Essay - Gender Criticism of Poetry: to His Coy Mistress' by Andrew...

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Gender Criticism of Poetry:

To his Coy Mistress" by Andrew Marvell versus "When I am dead my dearest" by Christiana Rossetti—A masculine defiance of mortality through sexuality, a female acceptance of the inevitable nature of death

When examining the poem "To ***** Coy *****" by Andrew Marvell, in comparison to the ***** "When I am dead my *****" by Christiana Rossetti one can see that, although both explore a similar theme of the transience ***** human sexual life and physical, romantic love ***** the face of mortality each poet approaches this theme in very different ways, based on the gendered ***** of ***** author *****wards sexual congress and religious faith. At first, it might *****m to be unfair to compare the male Cavalier poet with the Victorian member ***** ***** Oxford Movement Christina Rossetti. Marvell lived an active ***** as a court *****, soldier, ***** adventurer. Rossetti lived a quiet and retiring life at home, ***** did most women of her day, although she was intimately involved in the pre-Raphaelite movement spearheaded by her brother, Dante Gabriel Rossetti. (Marsh, 1995)

However, both poems take the form ***** apostrophes or addresses ***** the mind of the poet, to an absent **********. *****'s alternative title for her work is "song" or a lyric voice to the *****'s lover *****fter her death, while Andrew Marvell's speaker in "To His Coy Mistress" *****vokes "Petrarch***** convention, a poetic mode originating in the fourteenth century in which a ***** ***** uses ex*****ggerated metaphors to appeal to his female beloved." (Ephraim, p.1)

***** in contrast to Rossetti, Marvell begs his beloved to engage in a tryst with him because ***** the transient ***** of ***** life. Through *****ity, Marvell states, human beings may avoid or at least ***** defy death.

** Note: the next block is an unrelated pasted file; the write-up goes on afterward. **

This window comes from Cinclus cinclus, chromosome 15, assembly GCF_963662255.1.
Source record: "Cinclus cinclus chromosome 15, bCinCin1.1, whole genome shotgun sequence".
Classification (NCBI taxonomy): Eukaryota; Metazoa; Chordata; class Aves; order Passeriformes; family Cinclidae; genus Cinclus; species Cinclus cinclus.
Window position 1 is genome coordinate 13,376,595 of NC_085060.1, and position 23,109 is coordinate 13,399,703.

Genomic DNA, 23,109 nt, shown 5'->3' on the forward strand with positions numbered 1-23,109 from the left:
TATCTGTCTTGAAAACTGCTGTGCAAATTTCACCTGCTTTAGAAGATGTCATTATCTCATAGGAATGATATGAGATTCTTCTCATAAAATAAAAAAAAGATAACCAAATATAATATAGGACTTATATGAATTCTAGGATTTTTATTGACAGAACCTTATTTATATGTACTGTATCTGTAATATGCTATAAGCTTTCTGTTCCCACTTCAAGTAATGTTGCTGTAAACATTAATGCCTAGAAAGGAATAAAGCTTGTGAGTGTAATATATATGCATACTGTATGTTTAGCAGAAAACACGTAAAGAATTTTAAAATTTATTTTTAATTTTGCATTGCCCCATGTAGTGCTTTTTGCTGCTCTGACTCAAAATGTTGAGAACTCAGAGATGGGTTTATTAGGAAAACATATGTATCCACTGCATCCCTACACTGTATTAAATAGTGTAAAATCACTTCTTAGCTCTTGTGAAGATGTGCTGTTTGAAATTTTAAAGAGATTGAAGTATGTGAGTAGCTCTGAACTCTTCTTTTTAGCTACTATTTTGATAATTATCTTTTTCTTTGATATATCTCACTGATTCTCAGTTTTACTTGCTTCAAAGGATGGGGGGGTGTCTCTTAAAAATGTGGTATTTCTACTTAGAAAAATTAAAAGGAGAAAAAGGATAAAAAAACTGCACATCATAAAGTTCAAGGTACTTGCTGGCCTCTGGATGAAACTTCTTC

***** the poet states, his mind is constantly filled with thoughts of his impending demise, and of the shortness of ***** life, ***** ***** own and his mistresses.' at my back ***** al***** hear

***** wingèd chariot hurrying near;

And yonder *****l be*****e us lie

Deserts of vast eternity.

***** poem's most famous lines are:

Thy beauty shall no more be found,

Nor, in thy marble vault, shall sound

My echoing *****; then worms shall try

***** long-preserved virginity,

And your quaint honor turn to dust,

And in***** ashes all my lust:

The grave's a fine and private place,

But none, I think, do t*****e embrace.

In *****, ***** *****gins her poem with these lines. "When I am dead my dearest, sing no sad songs for me." *****n contrast to the masculine speaker ***** *****'s poem, Rossetti accepts death and how death ends love and human ***** desire, rat***** than desiring to, as Marvell does:

Let us roll all our strength and all

Our sweetness up into one ball,

And tear our pleasures ***** rough strife

Thorough ***** iron gates of life:

*****, though we cannot make our sun

Stand still, yet we will make him run.

In comparing these two apostrophic poems to the poet's lovers,


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